Sunday, April 20, 2008

(part 55-b) Technical Schmechnical

I would like to clarify some of the points, for those who are interested, regarding technical problems encountered in the making of "Color Him In." There are specific differences in the Mono and Stereo versions of the album. The mix is better on the stereo version, if for no other reason than separation. The mono mix is somewhat cluttered and crushed. When I say the album did not finish the same way it was started it's things like this that I'm referring to. Rather than a slow deliberative mix the album in some cases suffers from a rush job.

"Right By My Side" "I Love You More Than You Know" and "The New Age" all have this problem. The mix on these three songs is muddier than others especially in the mono mixes. The stereo version is somewhat better, but the mix on these three songs in particular have too much bass, not enough mid-range, and an overall lack of high end, which is a problem for the album in general.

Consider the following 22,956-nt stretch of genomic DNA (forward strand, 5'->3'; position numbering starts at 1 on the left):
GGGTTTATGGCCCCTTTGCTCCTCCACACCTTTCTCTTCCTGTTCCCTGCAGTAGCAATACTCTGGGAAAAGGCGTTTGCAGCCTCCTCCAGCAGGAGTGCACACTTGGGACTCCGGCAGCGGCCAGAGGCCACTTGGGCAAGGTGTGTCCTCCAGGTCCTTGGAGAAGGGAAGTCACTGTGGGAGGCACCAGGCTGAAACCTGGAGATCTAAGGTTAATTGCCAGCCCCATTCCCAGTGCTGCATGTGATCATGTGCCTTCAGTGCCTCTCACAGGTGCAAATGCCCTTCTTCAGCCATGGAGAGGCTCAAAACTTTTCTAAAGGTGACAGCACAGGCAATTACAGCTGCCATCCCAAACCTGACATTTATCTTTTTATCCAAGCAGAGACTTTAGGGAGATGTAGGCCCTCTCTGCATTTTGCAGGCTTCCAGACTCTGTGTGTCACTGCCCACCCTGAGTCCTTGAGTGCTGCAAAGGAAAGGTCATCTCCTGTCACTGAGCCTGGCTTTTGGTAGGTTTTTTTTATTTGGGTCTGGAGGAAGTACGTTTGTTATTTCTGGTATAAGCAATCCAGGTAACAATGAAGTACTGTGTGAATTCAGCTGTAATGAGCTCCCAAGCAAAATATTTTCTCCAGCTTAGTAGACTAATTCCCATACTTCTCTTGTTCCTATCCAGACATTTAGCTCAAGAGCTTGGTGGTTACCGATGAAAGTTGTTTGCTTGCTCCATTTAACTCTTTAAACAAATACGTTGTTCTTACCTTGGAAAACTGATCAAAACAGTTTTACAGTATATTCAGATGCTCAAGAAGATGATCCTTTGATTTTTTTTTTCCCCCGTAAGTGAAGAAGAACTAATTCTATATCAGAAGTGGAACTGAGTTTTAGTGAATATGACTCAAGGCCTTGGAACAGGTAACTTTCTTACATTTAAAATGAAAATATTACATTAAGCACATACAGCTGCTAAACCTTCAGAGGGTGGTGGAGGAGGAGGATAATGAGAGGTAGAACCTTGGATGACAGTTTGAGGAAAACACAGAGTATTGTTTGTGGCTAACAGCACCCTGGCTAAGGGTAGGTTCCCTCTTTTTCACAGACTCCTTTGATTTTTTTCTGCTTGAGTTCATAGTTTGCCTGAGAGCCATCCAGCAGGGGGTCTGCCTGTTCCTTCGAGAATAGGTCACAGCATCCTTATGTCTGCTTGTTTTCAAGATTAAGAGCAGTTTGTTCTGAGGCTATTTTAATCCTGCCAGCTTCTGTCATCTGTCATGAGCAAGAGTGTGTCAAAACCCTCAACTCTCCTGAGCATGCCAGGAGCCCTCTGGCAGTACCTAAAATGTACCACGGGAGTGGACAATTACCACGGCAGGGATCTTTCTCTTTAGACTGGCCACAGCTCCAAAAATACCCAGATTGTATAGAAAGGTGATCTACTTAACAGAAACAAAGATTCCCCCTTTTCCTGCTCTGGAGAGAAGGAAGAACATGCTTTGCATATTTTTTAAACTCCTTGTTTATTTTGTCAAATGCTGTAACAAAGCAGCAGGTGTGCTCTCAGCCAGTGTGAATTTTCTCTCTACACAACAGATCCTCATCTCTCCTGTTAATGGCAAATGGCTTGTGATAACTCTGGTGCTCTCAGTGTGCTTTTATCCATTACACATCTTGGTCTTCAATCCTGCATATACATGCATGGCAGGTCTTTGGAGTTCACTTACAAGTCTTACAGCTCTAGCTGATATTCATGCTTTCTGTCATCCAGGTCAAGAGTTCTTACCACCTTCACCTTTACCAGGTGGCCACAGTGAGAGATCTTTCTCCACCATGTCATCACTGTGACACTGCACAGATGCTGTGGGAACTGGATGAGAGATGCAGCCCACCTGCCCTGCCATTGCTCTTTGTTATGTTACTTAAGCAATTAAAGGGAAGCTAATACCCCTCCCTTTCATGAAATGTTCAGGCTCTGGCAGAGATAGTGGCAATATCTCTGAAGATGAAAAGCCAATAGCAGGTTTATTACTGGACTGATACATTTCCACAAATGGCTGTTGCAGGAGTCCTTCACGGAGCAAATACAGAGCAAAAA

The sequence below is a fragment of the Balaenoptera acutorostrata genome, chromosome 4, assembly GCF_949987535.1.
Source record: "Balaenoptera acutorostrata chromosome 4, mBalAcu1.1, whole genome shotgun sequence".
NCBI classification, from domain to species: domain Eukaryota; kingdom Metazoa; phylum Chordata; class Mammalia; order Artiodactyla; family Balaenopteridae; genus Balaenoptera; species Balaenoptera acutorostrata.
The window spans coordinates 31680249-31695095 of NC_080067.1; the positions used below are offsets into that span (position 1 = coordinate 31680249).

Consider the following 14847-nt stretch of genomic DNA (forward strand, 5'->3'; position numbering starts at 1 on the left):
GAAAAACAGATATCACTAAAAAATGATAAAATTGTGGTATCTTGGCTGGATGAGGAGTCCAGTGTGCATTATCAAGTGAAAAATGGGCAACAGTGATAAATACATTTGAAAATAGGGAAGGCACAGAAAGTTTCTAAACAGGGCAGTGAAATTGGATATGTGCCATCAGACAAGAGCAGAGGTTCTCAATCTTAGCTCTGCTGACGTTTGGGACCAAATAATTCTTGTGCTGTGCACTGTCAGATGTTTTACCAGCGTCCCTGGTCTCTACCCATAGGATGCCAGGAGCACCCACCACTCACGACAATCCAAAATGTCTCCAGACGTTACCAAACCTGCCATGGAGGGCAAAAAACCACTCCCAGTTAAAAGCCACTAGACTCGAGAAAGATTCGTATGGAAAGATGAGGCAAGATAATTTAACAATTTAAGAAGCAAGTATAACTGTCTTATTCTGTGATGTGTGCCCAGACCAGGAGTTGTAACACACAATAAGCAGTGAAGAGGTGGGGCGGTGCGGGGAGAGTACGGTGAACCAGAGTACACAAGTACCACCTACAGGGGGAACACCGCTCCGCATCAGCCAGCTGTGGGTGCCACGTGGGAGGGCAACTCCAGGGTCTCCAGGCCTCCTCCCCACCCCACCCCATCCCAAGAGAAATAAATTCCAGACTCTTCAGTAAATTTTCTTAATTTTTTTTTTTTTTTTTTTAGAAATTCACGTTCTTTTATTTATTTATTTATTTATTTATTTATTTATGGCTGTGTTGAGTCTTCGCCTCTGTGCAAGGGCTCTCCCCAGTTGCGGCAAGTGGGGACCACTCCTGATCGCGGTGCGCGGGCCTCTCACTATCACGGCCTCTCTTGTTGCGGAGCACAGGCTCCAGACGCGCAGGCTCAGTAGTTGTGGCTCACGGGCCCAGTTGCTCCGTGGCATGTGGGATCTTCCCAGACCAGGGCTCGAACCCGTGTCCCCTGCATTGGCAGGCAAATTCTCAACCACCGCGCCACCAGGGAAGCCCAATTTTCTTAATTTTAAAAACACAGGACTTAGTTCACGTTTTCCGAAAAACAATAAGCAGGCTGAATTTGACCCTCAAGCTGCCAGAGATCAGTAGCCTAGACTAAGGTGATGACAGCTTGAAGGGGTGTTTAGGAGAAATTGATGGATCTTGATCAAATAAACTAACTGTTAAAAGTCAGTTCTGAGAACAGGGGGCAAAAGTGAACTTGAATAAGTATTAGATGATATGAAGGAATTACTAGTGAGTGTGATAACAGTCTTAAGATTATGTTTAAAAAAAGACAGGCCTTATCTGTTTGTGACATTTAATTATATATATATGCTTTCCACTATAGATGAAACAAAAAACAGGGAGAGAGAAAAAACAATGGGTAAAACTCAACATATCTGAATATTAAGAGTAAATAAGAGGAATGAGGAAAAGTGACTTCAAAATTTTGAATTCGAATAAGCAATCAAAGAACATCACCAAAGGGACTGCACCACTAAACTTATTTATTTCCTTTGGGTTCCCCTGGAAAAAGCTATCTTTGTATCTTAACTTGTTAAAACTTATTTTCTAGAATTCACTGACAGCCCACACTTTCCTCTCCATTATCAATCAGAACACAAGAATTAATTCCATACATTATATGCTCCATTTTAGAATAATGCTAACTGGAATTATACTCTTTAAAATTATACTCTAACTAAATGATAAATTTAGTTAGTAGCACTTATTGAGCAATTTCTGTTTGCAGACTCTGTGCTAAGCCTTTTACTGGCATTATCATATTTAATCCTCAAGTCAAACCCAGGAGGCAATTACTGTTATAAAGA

The whole process was done with a lack of regard for the final product. It doesn't much matter what you cut in the studio if you can't hear it clearly, or at all, in the end product. The process of mixing sound is like editing a film properly. You may have it on film, but it may be sitting on the editing floor.

In this case a lot was lost in the mix, making it so muddy that it is hard to make out. Curt Boettcher himself, in an interview I read, stated that the mix was awful. It suffered because of the two things I mentioned in the last post. Rushed, because of money, and a lack of attention due to problems with other groups that Curt and Steve Clark were working with.

The Association, Tommy Roe, and Joe South, who was with Steve Clark's Southern partner Bill Lowery, in Atlanta, were all demanding attention from Steve and Curt Boettcher at the same time "Color Him In" was being completed.

(part 55) COLOR HIM IN: KRLA BEAT 1967

Verve Recods poster of Me, Frank Zappa, and Janice Ian


Cover of KRLA BEAT for "Color Him In" release in 1967